As for AA, no airline has greater potential to be better than it is today. They have a much greater presence at my home airport than Delta. AAdvantage isn’t the dumpster fire that SkyMiles is. United is unflyable due to poor internet (though at least they have plans to change). And the Admirals Club agents at my home airport are better than any US airline club agents anywhere period. That makes up for a lot.
I agree with Gary. “As for AA, no airline has greater potential to be better than it is today.”
Offering advice to the new management team that American Airlines should “go out of business” is not practical. The current American Airlines leadership team needs some time to put out dumpster conflagrations and deliver improved and dependable services.
Any thoughts to using fewer flights on certain routes by using larger airliners?Instead of 8 round trips per day use 4 round trips with larger capacity airliners.
What a ridiculously run airline. All of these steps should have been taken BEFORE; it’s not like they’re due to a sudden increase in people calling in sick (mostly due to COVID, paying the price for the stupid government removal of the masks requirement) like with Delta.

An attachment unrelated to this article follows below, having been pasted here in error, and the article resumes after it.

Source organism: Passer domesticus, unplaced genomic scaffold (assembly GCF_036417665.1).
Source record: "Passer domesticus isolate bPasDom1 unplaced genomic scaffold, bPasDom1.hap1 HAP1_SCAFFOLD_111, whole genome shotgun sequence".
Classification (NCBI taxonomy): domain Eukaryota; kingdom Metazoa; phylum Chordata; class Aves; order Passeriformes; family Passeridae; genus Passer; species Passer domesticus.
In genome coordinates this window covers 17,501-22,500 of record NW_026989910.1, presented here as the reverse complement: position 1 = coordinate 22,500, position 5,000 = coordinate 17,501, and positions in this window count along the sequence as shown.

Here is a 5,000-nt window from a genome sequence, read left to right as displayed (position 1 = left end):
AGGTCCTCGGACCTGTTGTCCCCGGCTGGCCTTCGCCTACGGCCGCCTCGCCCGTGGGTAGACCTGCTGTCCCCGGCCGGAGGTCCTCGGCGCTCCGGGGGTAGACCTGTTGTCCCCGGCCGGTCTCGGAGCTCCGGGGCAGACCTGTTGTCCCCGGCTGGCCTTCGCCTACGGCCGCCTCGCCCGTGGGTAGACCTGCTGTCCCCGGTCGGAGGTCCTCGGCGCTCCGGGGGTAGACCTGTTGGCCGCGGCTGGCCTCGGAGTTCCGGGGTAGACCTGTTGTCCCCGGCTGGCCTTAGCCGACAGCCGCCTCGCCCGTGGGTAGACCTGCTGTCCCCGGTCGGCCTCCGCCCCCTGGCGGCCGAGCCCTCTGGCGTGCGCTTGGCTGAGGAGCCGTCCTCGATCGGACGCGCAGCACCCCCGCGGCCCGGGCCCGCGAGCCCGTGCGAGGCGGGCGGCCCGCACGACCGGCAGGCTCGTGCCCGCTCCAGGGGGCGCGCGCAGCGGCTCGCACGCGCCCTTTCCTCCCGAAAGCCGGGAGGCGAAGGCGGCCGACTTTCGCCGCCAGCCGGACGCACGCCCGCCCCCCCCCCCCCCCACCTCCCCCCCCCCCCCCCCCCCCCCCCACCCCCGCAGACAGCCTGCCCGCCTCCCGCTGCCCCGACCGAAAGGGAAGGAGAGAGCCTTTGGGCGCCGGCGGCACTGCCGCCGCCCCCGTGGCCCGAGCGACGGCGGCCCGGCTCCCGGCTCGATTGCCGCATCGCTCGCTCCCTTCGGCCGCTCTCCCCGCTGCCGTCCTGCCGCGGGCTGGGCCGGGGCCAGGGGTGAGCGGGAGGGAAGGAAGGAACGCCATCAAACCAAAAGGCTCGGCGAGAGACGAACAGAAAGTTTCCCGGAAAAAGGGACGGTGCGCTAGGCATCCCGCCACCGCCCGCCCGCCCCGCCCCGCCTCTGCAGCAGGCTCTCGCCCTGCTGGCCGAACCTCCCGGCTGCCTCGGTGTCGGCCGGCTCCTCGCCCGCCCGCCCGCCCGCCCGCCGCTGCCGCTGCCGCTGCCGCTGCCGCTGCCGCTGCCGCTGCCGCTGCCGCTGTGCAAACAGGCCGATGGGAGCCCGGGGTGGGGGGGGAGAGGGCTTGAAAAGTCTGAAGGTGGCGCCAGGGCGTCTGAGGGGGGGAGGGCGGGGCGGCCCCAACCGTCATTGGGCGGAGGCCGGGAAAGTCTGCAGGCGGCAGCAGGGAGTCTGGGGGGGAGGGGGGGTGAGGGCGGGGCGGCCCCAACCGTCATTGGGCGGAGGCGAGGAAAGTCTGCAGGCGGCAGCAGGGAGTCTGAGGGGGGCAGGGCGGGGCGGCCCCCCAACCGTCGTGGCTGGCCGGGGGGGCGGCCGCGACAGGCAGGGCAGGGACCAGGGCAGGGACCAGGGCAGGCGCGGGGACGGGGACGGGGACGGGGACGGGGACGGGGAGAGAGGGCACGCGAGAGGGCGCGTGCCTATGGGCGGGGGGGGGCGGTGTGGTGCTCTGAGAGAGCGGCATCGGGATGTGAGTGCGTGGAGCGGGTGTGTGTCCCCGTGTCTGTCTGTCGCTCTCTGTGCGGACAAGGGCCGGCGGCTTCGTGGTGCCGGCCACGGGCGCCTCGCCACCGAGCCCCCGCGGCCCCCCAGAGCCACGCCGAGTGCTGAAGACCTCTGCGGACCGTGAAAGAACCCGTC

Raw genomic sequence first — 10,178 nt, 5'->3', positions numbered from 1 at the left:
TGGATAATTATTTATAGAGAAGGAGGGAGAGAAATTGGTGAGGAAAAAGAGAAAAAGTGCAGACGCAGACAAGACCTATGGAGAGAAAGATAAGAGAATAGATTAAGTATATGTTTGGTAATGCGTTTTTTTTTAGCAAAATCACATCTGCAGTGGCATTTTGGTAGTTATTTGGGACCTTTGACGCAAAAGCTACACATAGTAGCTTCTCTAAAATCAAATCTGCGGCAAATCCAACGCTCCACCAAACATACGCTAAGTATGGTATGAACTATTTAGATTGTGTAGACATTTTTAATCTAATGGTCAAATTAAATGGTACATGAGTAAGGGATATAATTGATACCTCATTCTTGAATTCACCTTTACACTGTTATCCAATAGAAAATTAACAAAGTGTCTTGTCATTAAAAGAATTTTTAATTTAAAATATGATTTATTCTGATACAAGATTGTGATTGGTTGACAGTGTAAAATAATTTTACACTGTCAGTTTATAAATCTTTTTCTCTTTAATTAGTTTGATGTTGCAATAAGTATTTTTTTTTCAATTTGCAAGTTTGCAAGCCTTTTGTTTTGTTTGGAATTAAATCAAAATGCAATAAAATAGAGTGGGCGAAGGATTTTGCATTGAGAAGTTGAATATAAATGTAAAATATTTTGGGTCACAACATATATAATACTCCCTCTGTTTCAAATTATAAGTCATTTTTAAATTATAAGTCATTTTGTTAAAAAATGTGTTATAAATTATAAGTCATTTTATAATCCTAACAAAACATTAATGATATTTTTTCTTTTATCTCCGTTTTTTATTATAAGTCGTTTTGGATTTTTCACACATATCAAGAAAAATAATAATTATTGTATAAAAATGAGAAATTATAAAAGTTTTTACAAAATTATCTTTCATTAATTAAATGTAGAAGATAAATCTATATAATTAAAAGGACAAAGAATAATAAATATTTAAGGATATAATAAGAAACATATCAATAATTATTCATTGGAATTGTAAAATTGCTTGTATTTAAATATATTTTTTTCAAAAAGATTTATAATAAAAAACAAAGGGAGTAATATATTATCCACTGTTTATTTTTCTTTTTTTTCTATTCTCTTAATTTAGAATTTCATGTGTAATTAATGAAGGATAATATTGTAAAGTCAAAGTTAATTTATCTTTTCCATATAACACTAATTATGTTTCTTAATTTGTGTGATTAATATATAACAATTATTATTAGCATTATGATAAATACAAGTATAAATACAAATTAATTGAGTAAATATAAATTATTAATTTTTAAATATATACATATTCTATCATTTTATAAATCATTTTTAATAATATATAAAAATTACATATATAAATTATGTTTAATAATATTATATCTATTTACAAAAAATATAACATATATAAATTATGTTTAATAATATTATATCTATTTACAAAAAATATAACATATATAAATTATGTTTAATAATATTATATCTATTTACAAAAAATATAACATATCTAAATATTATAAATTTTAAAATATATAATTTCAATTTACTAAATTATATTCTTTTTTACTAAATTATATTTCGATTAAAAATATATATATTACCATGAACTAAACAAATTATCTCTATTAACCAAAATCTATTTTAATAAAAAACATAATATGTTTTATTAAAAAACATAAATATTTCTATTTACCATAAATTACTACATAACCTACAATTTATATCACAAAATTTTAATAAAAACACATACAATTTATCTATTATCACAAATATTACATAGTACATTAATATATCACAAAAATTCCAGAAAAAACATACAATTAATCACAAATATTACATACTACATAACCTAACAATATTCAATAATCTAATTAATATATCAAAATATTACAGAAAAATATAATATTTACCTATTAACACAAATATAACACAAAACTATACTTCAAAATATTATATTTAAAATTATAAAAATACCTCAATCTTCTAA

Yet another example of throwing a glass of water at a raging fire…..i.e. terrible operation. If for all this hoop la they gain a total of 10.5 hours in reduced taxi time at DFW, just factor in how many flights they operate daily there, and it is meaningless. Also, who much control does an individual carrier have over ATC in runway assignment at a massive hub like DFW?
CHRIS and TIM, why is it necessary to infuse personal political opinions into a conversation about airline operations? It’s irrelevant to the conversation and really just shows each of you to be intolerant and petty.